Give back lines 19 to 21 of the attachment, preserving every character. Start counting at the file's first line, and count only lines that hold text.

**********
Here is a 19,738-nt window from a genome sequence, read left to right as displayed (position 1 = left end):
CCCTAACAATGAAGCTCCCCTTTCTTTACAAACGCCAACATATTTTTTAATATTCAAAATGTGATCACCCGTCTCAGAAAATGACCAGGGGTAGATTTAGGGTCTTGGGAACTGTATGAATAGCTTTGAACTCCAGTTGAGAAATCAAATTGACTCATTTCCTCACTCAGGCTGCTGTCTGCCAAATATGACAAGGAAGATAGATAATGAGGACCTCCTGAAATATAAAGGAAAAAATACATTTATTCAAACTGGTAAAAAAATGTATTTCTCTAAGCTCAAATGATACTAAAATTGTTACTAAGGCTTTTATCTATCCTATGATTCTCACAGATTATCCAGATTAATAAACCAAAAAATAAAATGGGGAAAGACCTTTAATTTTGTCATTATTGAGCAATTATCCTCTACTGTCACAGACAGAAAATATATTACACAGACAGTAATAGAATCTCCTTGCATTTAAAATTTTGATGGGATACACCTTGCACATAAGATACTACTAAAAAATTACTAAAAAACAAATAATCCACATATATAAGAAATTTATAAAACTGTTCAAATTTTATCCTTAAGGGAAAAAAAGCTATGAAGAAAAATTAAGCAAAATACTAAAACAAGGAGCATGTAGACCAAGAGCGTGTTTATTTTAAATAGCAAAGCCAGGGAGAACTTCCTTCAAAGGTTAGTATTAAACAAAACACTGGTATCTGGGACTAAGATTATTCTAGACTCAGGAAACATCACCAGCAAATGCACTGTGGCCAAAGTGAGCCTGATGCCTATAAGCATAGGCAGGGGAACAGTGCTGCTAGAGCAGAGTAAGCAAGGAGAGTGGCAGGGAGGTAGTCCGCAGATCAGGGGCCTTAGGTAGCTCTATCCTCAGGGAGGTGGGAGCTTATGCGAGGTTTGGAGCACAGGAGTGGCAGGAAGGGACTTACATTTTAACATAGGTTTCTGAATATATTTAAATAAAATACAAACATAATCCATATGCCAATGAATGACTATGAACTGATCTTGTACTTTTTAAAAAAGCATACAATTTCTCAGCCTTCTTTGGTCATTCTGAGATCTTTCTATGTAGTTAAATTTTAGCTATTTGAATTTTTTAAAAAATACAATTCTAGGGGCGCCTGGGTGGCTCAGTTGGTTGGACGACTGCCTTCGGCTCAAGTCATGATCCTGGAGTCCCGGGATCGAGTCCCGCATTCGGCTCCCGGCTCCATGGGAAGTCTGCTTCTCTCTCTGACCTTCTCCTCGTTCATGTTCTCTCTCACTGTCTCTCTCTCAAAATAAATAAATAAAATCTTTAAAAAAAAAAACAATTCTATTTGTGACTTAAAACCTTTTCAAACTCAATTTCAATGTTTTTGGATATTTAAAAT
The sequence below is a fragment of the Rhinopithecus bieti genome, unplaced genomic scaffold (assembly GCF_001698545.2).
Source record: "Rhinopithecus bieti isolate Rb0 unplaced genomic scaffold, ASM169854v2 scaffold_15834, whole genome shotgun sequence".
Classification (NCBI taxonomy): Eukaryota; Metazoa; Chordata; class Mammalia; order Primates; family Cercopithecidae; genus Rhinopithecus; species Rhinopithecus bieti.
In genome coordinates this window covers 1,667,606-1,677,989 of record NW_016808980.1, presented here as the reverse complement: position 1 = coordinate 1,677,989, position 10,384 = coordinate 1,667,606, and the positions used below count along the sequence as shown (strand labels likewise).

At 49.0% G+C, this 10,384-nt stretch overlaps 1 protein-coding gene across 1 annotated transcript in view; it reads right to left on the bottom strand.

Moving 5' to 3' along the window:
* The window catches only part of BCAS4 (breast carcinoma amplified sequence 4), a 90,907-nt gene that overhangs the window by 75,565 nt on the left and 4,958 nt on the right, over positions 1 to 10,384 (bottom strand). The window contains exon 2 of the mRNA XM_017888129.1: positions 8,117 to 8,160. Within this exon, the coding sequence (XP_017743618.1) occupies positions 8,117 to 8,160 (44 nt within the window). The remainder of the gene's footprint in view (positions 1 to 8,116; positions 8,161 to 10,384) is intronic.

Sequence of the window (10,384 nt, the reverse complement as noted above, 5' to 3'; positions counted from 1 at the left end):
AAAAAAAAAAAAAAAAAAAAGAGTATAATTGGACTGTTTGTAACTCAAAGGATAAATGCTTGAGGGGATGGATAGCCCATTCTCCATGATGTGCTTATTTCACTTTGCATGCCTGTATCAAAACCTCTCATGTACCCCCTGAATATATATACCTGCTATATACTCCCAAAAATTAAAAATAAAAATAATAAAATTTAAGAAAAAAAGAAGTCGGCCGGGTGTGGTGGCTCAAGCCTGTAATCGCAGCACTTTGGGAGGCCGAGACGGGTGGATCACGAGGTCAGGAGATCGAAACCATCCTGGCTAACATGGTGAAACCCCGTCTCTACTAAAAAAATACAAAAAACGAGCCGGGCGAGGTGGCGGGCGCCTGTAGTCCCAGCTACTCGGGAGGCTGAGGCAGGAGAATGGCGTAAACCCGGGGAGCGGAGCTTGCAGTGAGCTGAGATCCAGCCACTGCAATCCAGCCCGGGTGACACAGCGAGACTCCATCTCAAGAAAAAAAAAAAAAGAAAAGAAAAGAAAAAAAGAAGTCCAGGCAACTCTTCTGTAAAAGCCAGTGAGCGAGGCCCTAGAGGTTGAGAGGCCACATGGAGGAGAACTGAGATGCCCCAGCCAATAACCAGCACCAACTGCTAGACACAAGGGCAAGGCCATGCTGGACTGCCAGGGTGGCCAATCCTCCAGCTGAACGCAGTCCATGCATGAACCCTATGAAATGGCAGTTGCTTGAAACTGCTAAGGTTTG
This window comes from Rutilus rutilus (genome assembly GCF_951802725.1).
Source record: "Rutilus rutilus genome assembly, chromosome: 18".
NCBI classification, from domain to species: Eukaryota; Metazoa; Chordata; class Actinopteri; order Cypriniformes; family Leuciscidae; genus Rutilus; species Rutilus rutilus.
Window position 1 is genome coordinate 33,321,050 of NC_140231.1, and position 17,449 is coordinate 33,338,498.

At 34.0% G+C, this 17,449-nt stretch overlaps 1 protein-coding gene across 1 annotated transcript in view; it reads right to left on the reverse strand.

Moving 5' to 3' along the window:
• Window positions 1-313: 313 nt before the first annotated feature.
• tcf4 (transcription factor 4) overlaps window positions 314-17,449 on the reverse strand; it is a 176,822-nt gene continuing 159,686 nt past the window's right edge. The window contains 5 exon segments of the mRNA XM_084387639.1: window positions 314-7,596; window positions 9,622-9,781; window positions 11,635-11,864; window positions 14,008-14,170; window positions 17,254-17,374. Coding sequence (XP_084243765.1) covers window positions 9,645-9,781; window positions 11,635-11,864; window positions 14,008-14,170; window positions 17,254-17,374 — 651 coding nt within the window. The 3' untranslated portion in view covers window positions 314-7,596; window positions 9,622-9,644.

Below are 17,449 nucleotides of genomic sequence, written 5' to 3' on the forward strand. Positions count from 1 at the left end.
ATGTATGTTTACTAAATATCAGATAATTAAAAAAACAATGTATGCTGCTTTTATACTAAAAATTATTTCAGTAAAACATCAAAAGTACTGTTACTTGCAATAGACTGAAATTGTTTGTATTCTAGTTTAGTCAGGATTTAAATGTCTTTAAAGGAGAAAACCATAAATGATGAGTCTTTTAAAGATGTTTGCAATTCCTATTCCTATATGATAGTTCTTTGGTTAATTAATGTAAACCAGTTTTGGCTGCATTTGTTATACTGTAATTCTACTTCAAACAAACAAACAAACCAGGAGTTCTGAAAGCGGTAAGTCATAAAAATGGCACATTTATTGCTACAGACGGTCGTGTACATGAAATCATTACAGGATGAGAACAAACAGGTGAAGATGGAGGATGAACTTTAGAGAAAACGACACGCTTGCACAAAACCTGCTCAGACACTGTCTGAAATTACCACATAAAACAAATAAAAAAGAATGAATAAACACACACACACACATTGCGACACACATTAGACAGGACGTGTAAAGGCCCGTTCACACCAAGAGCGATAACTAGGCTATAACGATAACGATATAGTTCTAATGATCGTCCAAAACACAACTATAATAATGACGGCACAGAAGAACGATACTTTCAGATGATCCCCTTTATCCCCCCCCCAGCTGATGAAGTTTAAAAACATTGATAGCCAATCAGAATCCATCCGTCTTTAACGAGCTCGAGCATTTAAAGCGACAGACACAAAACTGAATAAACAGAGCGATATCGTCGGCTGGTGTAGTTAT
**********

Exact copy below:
• tcf4 (transcription factor 4) overlaps window positions 314-17,449 on the reverse strand; it is a 176,822-nt gene continuing 159,686 nt past the window's right edge. The window contains 5 exon segments of the mRNA XM_084387639.1: window positions 314-7,596; window positions 9,622-9,781; window positions 11,635-11,864; window positions 14,008-14,170; window positions 17,254-17,374. Coding sequence (XP_084243765.1) covers window positions 9,645-9,781; window positions 11,635-11,864; window positions 14,008-14,170; window positions 17,254-17,374 — 651 coding nt within the window. The 3' untranslated portion in view covers window positions 314-7,596; window positions 9,622-9,644.

Below are 17,449 nucleotides of genomic sequence, written 5' to 3' on the forward strand. Positions count from 1 at the left end.
ATGTATGTTTACTAAATATCAGATAATTAAAAAAACAATGTATGCTGCTTTTATACTAAAAATTATTTCAGTAAAACATCAAAAGTACTGTTACTTGCAATAGACTGAAATTGTTTGTATTCTAGTTTAGTCAGGATTTAAATGTCTTTAAAGGAGAAAACCATAAATGATGAGTCTTTTAAAGATGTTTGCAATTCCTATTCCTATATGATAGTTCTTTGGTTAATTAATGTAAACCAGTTTTGGCTGCATTTGTTATACTGTAATTCTACTTCAAACAAACAAACAAACCAGGAGTTCTGAAAGCGGTAAGTCATAAAAATGGCACATTTATTGCTACAGACGGTCGTGTACATGAAATCATTACAGGATGAGAACAAACAGGTGAAGATGGAGGATGAACTTTAGAGAAAACGACACGCTTGCACAAAACCTGCTCAGACACTGTCTGAAATTACCACATAAAACAAATAAAAAAGAATGAATAAACACACACACACACATTGCGACACACATTAGACAGGACGTGTAAAGGCCCGTTCACACCAAGAGCGATAACTAGGCTATAACGATAACGATATAGTTCTAATGATCGTCCAAAACACAACTATAATAATGACGGCACAGAAGAACGATACTTTCAGATGATCCCCTTTATCCCCCCCCCAGCTGATGAAGTTTAAAAACATTGATAGCCAATCAGAATCCATCCGTCTTTAACGAGCTCGAGCATTTAAAGCGACAGACACAAAACTGAATAAACAGAGCGATATCGTCGGCTGGTGTAGTTAT